The ridesharing- or ride-hailing-industry has grown exponentially in recent years, transforming quickly into a fee-for-service, unregulated taxi industry. While riders are experiencing the benefits of convenience and affordability, two key regulatory and safety issues deserve consideration. First, individuals who work as drivers in the ridesharing industry are often employed in a primary job, and they work as drivers during their "off" time. Such a schedule may lead to driving after extended periods of wakefulness or during nights, both of which are factors that increase the risk of drowsy driving accidents. Second, these drivers are often employed as "independent contractors," and therefore they are not screened for medical problems that can reduce alertness, such as obstructive sleep apnea. Some ridesharing companies now require a rest period after an extended driving shift. This measure is encouraging, but it is insufficient to impact driving safety appreciably, particularly since many of these drivers are already working extended hours and tend to drive at non-traditional times when sleepiness may peak. Therefore, it is the position of the American Academy of Sleep Medicine (AASM) that fatigue and sleepiness are inherent safety risks in the ridesharing industry. The AASM calls on ridesharing companies, government officials, medical professionals, and law enforcement officers to work together to address this public safety risk. A collaborative effort is necessary to understand and track the scope of the problem, provide relevant education, and mitigate the risk through thoughtful regulation and effective fatigue risk management systems.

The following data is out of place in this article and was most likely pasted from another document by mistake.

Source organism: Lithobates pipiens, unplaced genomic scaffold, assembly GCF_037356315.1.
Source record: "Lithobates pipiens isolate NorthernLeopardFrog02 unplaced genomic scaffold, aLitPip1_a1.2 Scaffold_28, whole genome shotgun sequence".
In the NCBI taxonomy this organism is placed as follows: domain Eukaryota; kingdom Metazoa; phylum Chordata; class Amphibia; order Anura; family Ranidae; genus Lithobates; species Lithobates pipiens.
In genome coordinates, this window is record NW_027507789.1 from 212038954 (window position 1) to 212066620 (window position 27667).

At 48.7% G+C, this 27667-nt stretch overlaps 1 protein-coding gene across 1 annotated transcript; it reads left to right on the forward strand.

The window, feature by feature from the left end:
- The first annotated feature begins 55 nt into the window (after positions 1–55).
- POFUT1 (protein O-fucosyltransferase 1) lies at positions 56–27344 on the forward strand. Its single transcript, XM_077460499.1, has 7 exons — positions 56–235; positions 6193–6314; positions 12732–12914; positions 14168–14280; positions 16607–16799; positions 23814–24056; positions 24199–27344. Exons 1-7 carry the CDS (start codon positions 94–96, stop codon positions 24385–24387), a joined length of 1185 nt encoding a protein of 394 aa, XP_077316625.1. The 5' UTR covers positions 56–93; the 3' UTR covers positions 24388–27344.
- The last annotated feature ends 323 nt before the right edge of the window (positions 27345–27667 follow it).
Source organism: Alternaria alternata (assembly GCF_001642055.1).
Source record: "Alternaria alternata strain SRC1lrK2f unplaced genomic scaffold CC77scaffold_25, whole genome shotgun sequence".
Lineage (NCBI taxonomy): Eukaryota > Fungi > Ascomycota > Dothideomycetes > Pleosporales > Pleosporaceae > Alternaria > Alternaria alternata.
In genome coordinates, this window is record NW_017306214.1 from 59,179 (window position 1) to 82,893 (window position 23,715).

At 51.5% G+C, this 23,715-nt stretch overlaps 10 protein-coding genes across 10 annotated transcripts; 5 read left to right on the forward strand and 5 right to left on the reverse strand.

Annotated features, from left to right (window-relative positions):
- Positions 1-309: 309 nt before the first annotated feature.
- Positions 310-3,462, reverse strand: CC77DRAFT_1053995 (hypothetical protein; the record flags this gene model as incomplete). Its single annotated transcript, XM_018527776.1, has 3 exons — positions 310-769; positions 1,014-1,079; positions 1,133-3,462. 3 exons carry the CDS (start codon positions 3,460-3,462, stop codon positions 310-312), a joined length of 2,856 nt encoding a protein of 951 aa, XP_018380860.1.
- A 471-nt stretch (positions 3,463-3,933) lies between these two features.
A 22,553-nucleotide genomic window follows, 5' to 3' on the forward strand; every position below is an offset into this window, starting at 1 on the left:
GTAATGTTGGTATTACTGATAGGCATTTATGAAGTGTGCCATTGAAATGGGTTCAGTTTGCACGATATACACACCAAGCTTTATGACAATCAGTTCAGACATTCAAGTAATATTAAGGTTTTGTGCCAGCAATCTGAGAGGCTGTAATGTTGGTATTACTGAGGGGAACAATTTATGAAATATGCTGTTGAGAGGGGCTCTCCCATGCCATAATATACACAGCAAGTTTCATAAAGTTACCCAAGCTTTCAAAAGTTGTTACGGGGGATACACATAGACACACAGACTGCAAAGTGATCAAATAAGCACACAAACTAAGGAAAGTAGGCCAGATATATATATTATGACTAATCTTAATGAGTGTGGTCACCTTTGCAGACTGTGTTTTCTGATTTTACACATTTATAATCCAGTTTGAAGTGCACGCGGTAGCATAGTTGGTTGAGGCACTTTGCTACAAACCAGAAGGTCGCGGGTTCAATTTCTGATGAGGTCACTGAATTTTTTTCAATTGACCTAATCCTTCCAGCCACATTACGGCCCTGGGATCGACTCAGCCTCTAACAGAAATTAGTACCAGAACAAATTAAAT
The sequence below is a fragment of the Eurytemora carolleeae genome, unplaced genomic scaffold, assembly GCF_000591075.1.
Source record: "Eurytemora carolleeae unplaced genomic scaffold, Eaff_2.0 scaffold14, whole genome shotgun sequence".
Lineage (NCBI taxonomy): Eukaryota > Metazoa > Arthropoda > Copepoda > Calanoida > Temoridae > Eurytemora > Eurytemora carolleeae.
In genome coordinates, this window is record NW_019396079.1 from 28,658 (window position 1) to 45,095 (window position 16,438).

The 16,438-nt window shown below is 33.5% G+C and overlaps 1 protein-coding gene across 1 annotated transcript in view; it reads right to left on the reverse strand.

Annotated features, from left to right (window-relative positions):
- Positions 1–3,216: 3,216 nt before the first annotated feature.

ASJC Scopus subject areas
- Pulmonary and Respiratory Medicine
- Clinical Neurology